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Comparative heat stress study of acorn barnacles Tetraclita japonica and Tetraclita squamosa of Cape D’aguilar, Hong Kong

Westwood, Nicholas (2012) BIOM21 20121
Degree Projects in Biology
Abstract
Abstract:

The physiological responses of two Hong Kong acorn barnacles, Tetraclita japonica and T. squamosa differed under identical heat stress conditions. Both species experienced increased body temperature and mantle water osmolality with higher temperatures and prolonged emersion time. Species comparisons however, showed that T. japonica had warmer body temperatures and more concentrated osmolality than T. squamosa. The difference in response to heat stress suggests a strategic mechanism in accordance with their microhabitat and vertical distribution on Hong Kong shores. Mid-intertidal T. japonica response may be indicative of a water retention strategy to combat longer emersion periods with higher desiccation risk whereas... (More)
Abstract:

The physiological responses of two Hong Kong acorn barnacles, Tetraclita japonica and T. squamosa differed under identical heat stress conditions. Both species experienced increased body temperature and mantle water osmolality with higher temperatures and prolonged emersion time. Species comparisons however, showed that T. japonica had warmer body temperatures and more concentrated osmolality than T. squamosa. The difference in response to heat stress suggests a strategic mechanism in accordance with their microhabitat and vertical distribution on Hong Kong shores. Mid-intertidal T. japonica response may be indicative of a water retention strategy to combat longer emersion periods with higher desiccation risk whereas low-intertidal T. squamosa respond more effectively at reducing body temperature to alleviate potentially acute heat damage. Understanding these differences may help in predicting differential effects of climate change on the future abundance and distribution of these species.

Popular science summary:

Can everyone handle the heat?

As humans, most of us enjoy time in the sun and often take vacations to seek warmer climates. However, with more pleasant climates comes much heeded caution. Over exposure to high temperatures and sun can be permanently damaging to our physiology and health. With lengthy periods in the sun we can become dehydrated and our skin can burn under damaging UV rays. Fortunately, we have the behavioural sophistication to cope with these damaging factors and protect ourselves from sudden changes in climate, usually through rehydration of simply avoidance.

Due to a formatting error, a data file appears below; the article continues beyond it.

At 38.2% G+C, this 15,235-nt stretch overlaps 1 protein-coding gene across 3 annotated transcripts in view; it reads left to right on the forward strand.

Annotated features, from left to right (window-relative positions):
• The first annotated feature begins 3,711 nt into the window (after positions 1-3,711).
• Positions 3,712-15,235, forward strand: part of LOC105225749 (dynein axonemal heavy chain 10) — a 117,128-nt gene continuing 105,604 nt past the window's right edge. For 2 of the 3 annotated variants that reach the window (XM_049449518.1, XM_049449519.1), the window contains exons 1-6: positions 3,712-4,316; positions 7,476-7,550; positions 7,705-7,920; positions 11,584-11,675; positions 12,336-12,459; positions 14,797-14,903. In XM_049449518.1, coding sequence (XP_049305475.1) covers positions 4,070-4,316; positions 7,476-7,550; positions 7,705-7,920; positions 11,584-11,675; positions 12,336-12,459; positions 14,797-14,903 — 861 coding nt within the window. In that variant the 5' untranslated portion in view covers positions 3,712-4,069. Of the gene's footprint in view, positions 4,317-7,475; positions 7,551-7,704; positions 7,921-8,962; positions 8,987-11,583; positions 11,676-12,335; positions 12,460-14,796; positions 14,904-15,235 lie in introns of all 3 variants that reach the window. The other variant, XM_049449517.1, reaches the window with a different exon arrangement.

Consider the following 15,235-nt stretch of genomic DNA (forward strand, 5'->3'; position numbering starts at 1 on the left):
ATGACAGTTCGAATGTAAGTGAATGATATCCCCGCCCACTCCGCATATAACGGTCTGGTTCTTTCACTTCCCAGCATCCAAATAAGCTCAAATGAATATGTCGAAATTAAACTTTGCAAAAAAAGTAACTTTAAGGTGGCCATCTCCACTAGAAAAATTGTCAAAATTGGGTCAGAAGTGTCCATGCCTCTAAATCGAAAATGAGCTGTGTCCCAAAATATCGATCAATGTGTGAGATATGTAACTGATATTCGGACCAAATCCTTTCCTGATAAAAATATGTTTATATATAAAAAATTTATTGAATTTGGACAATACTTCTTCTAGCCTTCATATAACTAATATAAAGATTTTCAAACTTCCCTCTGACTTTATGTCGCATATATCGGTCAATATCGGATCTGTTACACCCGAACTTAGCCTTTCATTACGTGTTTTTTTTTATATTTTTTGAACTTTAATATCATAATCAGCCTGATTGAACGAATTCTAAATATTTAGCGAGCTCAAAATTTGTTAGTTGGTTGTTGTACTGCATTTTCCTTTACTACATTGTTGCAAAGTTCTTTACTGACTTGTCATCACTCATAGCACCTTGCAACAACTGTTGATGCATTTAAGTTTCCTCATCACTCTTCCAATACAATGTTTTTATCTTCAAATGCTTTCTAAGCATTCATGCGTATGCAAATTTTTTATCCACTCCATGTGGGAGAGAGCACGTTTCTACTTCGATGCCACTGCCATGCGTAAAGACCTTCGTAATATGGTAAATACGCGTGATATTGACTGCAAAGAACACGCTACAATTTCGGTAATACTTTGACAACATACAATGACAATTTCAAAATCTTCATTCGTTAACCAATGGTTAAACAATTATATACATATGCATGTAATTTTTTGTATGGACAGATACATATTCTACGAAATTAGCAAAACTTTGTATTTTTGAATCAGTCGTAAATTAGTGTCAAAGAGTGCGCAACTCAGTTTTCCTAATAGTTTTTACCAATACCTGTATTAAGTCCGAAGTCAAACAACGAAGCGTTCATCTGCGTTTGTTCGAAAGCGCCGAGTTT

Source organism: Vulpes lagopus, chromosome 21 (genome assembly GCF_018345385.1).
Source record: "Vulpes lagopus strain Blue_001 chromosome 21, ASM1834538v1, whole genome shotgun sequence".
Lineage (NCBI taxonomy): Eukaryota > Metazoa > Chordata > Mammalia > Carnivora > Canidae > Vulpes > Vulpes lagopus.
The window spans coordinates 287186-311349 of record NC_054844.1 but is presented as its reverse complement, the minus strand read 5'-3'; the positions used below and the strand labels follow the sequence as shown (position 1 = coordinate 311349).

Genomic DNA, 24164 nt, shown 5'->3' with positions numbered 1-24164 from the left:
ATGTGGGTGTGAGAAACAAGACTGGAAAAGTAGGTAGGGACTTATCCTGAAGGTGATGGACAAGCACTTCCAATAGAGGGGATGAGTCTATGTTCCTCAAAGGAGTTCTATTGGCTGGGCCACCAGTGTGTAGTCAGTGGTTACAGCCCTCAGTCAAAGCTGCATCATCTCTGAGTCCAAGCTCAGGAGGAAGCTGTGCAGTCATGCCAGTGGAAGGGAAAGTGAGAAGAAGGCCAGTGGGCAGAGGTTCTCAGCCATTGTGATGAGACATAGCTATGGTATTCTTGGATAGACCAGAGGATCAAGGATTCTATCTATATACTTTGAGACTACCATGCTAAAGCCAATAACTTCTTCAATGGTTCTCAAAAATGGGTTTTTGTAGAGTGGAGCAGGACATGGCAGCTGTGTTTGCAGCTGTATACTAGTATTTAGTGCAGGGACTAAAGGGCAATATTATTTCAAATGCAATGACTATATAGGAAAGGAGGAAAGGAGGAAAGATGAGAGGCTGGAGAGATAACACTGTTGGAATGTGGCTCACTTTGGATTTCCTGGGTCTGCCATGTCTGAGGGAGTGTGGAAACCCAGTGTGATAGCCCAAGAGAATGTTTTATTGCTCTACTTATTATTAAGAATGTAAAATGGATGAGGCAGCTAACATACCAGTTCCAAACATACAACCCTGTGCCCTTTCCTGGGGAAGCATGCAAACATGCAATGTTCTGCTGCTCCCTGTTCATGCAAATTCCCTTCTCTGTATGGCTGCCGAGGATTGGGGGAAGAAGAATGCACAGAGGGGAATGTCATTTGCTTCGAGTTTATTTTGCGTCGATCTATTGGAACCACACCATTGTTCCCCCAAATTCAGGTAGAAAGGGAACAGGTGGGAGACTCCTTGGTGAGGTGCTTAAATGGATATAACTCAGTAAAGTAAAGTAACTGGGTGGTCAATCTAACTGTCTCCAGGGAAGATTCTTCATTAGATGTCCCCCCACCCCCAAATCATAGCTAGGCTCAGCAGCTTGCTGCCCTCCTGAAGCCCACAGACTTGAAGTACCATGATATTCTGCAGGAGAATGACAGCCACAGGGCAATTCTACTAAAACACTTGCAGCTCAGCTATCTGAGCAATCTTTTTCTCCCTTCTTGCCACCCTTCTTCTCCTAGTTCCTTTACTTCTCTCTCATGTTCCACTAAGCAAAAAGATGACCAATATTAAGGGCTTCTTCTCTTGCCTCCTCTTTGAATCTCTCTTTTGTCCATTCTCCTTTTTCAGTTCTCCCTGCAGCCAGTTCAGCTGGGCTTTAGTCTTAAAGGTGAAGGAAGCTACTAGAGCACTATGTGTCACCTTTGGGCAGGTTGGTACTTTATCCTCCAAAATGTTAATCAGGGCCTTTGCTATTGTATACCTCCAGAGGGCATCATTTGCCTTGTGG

My study looks at organisms lacking the mobility to evade such harmful climatic conditions during periods of prolonged heat stress. The study organisms examined are barnacles, crustaceans found fixed to hard substrate in intertidal rocky shores around the world. On tropical shores we find different species of barnacle between shore heights. My study aimed to investigate the tolerance of two different barnacle species to heat stress based on their vertical distributions on rocky shores.

Several hundred barnacles were removed using hammers and chisels from intertidal rocky shores in Hong Kong. Barnacle species Tetraclita squamosa were removed from low shores whilst Tetraclita japonica were removed from a slightly higher position. A series of experiments were designed to explore the physiological responses of these species under different environmental simulations, mimicking the conditions found on typical tropical rocky shores. By exposing these animals to a wide range of heat stress scenarios, a data set of physiological responses was recorded to indicate how each species responds differently.

The results showed that barnacle species from the lower shore, T. squamosa maintained lower body temperatures over time at different temperatures but greater water loss. In contrast higher shore T. japonica showed warmer body temperatures but greater water retention. Given their distributions on rocky shores, the lower barnacle species experience a more frequent interaction with water and less exposure to direct sun. Taking this into account, along with the physiological data collected we could speculate a difference in adaptive mechanisms of barnacles to heat stress at different shore heights.

Ultimately we concluded that barnacles that inhabit a moister environment lower on the shore would opt to relieve body temperature through evaporative water loss mechanisms rather than hold water. Unsurprisingly, when these barnacles experienced longer periods outside water there physiology could not tolerate the excessive water loss. On the other hand, the higher shore T. japonica retain water at the cost of higher body temperatures, enabling them to tolerate the heat stress for longer.

Using these findings we can try to predict the future ecology of these species and others like them in terms of future climate change. We have seen that based on shore distribution certain organisms are able to tolerate present day climate. However, with potential temperature increase many species may not be able to handle their new environment thus resulting in widespread distribution and abundance shifts in intertidal zones around world.